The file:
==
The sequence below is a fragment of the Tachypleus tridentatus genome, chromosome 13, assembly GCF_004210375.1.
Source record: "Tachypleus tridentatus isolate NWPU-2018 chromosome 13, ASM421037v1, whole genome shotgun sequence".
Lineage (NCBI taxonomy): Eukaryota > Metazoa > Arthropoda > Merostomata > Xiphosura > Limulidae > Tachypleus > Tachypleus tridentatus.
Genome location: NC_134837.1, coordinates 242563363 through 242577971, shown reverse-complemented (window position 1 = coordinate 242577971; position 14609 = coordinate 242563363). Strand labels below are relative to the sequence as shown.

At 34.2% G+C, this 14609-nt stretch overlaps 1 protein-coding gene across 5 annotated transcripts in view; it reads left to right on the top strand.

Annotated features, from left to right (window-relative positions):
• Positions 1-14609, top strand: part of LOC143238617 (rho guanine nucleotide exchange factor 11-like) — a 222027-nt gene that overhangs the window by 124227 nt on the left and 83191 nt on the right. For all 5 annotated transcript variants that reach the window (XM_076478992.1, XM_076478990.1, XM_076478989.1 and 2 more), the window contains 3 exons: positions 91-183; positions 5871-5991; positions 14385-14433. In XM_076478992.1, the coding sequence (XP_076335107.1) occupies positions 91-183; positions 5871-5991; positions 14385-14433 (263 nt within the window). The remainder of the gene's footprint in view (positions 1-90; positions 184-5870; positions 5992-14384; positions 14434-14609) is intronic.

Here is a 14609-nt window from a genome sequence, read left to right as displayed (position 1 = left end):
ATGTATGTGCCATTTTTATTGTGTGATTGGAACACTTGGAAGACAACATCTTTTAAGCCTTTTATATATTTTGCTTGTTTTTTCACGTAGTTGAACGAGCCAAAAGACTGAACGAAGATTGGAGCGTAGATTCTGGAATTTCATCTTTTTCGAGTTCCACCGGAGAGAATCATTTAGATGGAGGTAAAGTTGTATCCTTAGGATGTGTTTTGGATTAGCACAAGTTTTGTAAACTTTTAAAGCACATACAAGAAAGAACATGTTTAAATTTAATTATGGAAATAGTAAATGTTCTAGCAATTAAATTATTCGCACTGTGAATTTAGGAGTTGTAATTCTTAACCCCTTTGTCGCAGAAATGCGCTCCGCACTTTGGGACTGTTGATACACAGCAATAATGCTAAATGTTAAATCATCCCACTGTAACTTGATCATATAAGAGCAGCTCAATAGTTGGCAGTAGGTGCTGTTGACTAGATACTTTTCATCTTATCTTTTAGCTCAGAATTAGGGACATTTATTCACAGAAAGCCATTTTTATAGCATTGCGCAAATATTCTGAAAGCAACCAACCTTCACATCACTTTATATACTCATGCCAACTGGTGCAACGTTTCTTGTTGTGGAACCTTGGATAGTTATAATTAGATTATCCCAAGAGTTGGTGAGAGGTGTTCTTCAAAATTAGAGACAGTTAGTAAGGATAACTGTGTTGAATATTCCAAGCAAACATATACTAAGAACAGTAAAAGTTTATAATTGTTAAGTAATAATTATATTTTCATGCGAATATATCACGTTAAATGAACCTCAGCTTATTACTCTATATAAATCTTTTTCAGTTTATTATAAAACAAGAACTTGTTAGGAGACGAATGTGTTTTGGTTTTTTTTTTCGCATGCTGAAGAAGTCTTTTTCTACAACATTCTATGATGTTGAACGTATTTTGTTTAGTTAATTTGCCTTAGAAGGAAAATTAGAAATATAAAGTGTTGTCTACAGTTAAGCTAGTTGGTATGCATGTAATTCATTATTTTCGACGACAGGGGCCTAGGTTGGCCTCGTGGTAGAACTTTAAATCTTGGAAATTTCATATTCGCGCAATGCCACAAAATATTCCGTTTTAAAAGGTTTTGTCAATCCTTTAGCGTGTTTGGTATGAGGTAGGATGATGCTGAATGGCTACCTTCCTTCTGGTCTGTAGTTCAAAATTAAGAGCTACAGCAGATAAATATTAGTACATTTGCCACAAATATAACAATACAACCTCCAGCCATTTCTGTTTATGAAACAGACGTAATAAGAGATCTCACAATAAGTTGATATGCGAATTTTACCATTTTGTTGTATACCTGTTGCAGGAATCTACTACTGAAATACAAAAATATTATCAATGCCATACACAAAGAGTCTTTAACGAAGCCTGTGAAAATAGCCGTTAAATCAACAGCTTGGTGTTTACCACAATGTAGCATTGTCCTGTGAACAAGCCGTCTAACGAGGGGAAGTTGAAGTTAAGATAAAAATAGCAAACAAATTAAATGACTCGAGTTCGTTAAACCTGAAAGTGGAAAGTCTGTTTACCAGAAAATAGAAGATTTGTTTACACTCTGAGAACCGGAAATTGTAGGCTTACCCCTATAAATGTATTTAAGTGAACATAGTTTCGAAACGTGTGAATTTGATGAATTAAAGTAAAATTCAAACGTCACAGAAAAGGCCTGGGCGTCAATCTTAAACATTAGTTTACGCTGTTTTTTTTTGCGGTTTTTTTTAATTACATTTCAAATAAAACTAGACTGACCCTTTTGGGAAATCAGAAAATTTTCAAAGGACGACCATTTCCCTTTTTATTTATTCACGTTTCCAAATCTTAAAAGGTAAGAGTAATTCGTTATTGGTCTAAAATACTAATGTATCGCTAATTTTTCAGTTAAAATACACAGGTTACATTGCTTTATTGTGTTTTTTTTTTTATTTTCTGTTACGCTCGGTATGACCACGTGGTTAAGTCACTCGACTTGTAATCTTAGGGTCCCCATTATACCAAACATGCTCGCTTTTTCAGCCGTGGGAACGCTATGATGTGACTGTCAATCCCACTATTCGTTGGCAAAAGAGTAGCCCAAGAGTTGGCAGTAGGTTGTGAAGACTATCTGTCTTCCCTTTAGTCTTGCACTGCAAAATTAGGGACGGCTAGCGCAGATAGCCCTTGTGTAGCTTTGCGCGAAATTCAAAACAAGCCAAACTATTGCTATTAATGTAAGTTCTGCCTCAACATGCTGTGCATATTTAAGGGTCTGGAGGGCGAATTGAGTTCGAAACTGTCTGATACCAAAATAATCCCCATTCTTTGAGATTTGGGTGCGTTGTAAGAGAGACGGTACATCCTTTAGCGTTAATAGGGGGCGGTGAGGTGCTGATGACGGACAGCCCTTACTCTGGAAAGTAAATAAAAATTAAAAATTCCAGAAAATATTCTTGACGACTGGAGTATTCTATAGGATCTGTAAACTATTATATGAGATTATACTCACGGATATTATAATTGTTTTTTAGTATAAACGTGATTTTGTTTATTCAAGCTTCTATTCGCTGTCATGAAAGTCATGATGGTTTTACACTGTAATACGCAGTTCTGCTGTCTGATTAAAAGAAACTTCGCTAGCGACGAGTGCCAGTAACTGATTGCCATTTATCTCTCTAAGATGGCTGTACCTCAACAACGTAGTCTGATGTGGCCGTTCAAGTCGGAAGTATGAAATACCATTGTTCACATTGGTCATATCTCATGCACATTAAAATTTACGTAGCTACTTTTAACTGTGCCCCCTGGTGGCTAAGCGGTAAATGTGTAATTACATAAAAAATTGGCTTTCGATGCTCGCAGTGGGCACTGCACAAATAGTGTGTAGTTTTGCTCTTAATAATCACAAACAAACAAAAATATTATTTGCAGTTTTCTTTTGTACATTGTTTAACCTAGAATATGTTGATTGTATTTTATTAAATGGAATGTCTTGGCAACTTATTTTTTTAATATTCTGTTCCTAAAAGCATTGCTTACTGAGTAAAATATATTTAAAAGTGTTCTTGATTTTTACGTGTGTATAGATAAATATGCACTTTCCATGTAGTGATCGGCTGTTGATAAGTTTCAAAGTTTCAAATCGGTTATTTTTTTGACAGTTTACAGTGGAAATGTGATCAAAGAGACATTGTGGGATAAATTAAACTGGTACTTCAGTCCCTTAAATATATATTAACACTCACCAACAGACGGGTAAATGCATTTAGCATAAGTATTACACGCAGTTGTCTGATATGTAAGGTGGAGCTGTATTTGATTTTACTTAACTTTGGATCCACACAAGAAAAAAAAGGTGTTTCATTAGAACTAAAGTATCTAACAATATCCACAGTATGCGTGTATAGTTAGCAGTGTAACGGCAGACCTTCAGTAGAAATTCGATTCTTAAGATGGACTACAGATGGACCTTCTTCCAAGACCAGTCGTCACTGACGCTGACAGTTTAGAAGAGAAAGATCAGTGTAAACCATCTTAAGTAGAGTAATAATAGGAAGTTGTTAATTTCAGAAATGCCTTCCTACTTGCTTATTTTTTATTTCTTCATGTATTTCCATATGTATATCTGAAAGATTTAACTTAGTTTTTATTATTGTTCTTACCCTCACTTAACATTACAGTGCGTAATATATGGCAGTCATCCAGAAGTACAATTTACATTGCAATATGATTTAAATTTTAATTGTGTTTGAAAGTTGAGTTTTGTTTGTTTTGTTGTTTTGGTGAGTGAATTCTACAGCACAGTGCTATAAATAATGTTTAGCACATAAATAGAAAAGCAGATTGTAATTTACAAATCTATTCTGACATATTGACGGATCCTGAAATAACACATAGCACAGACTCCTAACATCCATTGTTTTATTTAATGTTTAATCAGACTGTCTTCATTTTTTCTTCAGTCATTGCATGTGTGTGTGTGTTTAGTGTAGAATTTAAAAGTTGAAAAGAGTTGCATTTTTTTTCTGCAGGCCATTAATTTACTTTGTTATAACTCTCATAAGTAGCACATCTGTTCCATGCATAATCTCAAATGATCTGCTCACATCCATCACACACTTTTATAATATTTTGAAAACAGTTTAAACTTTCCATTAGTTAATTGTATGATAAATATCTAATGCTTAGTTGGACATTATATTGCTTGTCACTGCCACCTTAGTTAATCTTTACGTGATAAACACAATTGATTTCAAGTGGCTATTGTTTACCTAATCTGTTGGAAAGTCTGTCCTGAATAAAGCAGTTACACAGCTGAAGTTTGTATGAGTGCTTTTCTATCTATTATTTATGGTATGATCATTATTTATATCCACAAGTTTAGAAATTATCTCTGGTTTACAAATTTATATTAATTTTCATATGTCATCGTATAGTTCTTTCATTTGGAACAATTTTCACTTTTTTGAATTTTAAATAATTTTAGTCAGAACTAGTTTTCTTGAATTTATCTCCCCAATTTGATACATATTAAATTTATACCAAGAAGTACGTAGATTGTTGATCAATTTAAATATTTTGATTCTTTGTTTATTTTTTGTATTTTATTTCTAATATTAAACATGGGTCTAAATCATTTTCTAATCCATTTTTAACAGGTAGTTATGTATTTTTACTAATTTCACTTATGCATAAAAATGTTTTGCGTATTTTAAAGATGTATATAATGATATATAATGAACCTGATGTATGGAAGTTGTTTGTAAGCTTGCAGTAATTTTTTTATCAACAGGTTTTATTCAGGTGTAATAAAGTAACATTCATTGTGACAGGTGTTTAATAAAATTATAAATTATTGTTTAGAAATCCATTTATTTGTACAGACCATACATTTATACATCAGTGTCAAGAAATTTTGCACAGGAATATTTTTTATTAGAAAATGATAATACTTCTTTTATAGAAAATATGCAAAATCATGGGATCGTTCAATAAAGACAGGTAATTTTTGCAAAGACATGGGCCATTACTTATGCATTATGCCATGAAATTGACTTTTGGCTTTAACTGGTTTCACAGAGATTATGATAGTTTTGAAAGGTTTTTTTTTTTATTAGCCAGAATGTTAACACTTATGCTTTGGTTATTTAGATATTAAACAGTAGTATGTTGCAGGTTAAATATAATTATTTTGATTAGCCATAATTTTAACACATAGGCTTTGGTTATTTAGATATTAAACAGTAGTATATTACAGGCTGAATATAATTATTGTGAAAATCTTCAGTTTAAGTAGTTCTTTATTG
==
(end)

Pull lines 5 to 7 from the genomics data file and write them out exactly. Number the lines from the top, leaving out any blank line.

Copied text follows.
At 34.2% G+C, this 14609-nt stretch overlaps 1 protein-coding gene across 5 annotated transcripts in view; it reads left to right on the top strand.

Annotated features, from left to right (window-relative positions):
• Positions 1-14609, top strand: part of LOC143238617 (rho guanine nucleotide exchange factor 11-like) — a 222027-nt gene that overhangs the window by 124227 nt on the left and 83191 nt on the right. For all 5 annotated transcript variants that reach the window (XM_076478992.1, XM_076478990.1, XM_076478989.1 and 2 more), the window contains 3 exons: positions 91-183; positions 5871-5991; positions 14385-14433. In XM_076478992.1, the coding sequence (XP_076335107.1) occupies positions 91-183; positions 5871-5991; positions 14385-14433 (263 nt within the window). The remainder of the gene's footprint in view (positions 1-90; positions 184-5870; positions 5992-14384; positions 14434-14609) is intronic.